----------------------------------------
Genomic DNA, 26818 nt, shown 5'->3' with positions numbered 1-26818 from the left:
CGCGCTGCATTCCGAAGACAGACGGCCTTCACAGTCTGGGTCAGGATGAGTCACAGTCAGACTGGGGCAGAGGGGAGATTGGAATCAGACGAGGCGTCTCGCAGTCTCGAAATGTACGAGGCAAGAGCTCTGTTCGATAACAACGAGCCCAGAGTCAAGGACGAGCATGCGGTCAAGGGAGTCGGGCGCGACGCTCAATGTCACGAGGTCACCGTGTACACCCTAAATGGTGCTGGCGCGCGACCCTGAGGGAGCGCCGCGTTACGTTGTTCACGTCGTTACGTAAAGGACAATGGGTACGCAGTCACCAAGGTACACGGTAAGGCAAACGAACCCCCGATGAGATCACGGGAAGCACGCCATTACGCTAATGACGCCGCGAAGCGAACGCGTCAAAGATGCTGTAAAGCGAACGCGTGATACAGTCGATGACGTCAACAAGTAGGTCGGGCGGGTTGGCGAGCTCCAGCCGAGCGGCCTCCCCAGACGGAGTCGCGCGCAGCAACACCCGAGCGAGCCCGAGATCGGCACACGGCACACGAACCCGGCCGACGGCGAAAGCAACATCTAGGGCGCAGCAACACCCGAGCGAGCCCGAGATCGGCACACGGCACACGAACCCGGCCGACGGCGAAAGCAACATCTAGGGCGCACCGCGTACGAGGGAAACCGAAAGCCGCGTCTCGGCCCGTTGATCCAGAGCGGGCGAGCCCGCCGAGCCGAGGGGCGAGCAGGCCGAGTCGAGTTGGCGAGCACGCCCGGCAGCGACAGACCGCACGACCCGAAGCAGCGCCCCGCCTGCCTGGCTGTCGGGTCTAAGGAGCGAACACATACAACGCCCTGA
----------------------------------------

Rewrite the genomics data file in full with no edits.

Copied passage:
Genomic DNA, 26818 nt, shown 5'->3' with positions numbered 1-26818 from the left:
CGCGCTGCATTCCGAAGACAGACGGCCTTCACAGTCTGGGTCAGGATGAGTCACAGTCAGACTGGGGCAGAGGGGAGATTGGAATCAGACGAGGCGTCTCGCAGTCTCGAAATGTACGAGGCAAGAGCTCTGTTCGATAACAACGAGCCCAGAGTCAAGGACGAGCATGCGGTCAAGGGAGTCGGGCGCGACGCTCAATGTCACGAGGTCACCGTGTACACCCTAAATGGTGCTGGCGCGCGACCCTGAGGGAGCGCCGCGTTACGTTGTTCACGTCGTTACGTAAAGGACAATGGGTACGCAGTCACCAAGGTACACGGTAAGGCAAACGAACCCCCGATGAGATCACGGGAAGCACGCCATTACGCTAATGACGCCGCGAAGCGAACGCGTCAAAGATGCTGTAAAGCGAACGCGTGATACAGTCGATGACGTCAACAAGTAGGTCGGGCGGGTTGGCGAGCTCCAGCCGAGCGGCCTCCCCAGACGGAGTCGCGCGCAGCAACACCCGAGCGAGCCCGAGATCGGCACACGGCACACGAACCCGGCCGACGGCGAAAGCAACATCTAGGGCGCAGCAACACCCGAGCGAGCCCGAGATCGGCACACGGCACACGAACCCGGCCGACGGCGAAAGCAACATCTAGGGCGCACCGCGTACGAGGGAAACCGAAAGCCGCGTCTCGGCCCGTTGATCCAGAGCGGGCGAGCCCGCCGAGCCGAGGGGCGAGCAGGCCGAGTCGAGTTGGCGAGCACGCCCGGCAGCGACAGACCGCACGACCCGAAGCAGCGCCCCGCCTGCCTGGCTGTCGGGTCTAAGGAGCGAACACATACAACGCCCTGA